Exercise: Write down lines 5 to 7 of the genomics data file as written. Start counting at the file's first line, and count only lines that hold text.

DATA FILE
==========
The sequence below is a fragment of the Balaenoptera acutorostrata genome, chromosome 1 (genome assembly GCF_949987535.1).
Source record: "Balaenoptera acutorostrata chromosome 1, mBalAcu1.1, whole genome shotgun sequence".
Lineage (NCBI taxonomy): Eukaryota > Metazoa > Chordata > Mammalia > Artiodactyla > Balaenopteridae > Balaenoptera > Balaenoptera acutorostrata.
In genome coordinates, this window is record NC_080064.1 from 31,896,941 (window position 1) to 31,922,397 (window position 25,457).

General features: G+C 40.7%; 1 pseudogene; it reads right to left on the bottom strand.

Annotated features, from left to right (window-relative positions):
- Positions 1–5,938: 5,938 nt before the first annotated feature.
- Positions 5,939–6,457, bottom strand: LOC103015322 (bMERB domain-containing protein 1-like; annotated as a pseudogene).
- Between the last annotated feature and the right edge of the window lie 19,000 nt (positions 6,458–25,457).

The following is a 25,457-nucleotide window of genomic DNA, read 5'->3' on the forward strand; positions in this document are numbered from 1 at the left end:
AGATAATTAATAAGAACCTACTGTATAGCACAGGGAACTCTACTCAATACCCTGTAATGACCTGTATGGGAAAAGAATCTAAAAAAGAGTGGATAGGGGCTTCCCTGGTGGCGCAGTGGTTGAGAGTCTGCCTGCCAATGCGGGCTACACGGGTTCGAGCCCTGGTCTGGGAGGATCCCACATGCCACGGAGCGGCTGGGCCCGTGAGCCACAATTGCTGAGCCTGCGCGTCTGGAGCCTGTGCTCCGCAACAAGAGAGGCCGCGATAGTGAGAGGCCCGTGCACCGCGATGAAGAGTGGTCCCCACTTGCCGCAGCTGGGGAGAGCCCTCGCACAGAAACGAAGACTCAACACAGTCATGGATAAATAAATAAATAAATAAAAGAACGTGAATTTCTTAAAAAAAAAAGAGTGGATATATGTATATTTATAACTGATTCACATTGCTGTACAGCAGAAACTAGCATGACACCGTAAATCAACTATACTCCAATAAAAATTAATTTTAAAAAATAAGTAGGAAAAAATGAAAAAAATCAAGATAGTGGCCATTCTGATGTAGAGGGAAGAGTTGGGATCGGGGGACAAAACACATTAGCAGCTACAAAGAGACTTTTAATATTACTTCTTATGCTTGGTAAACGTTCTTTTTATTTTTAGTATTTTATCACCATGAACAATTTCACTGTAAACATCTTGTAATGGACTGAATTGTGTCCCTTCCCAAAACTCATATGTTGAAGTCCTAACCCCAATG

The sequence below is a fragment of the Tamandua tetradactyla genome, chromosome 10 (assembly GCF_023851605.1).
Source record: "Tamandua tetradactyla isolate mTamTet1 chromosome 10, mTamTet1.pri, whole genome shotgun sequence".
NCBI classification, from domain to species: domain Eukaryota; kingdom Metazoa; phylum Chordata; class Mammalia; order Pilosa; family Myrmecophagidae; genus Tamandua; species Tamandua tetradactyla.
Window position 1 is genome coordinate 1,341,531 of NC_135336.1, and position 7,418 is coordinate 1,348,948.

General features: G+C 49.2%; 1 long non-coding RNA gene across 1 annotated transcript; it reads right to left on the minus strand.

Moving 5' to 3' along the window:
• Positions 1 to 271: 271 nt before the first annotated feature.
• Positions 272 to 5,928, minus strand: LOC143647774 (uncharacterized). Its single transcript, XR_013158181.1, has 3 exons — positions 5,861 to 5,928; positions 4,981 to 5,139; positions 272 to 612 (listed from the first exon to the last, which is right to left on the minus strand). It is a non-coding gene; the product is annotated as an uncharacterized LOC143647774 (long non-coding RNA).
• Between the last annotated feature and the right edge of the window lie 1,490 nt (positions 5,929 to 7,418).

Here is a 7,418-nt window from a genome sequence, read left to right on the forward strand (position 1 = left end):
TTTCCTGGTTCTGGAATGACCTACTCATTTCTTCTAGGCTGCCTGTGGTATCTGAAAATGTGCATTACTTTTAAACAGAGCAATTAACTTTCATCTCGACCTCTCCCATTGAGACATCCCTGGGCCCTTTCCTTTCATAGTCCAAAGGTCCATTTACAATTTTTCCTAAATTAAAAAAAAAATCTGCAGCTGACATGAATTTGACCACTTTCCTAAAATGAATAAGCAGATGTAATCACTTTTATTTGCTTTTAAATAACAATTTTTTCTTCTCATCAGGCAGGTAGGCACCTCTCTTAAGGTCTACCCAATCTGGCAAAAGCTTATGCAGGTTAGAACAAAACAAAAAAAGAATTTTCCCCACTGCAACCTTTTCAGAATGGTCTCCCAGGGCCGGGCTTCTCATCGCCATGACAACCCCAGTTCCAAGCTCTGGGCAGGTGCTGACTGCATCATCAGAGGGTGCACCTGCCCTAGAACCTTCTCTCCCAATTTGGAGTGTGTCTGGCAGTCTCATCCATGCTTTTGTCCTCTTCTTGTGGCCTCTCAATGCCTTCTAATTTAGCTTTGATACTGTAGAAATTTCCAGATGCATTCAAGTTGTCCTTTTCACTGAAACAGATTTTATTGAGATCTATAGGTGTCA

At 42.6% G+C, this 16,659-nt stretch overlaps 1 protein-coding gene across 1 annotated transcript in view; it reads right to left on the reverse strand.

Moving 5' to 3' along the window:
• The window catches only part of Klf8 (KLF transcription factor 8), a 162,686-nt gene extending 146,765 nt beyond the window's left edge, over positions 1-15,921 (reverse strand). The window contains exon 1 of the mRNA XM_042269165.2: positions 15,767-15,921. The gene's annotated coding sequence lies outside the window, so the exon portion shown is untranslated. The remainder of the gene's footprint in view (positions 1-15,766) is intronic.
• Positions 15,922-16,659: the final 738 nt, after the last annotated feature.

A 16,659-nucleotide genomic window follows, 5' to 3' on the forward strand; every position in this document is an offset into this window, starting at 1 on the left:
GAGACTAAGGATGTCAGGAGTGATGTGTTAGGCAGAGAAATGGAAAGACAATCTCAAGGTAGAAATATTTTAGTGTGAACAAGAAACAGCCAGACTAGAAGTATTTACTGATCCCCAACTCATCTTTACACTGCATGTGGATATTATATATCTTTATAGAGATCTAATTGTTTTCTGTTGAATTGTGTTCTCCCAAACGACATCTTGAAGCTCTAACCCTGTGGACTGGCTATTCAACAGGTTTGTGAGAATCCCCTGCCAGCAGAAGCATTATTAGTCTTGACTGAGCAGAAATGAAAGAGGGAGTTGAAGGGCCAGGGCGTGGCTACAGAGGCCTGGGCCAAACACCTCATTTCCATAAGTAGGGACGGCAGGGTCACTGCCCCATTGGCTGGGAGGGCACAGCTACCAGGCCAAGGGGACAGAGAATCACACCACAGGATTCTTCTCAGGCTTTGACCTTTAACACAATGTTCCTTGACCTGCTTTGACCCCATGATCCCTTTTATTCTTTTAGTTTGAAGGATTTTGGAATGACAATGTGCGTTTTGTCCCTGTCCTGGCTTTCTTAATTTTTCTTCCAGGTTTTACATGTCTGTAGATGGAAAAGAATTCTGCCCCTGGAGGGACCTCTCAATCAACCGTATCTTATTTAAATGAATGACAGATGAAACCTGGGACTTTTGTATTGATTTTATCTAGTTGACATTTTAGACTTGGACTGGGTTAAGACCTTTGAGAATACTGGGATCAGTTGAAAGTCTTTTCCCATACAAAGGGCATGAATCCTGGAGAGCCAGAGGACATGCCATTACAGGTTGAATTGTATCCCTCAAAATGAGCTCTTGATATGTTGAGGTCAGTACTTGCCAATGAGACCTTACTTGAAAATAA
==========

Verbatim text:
General features: G+C 40.7%; 1 pseudogene; it reads right to left on the bottom strand.

Annotated features, from left to right (window-relative positions):
- Positions 1–5,938: 5,938 nt before the first annotated feature.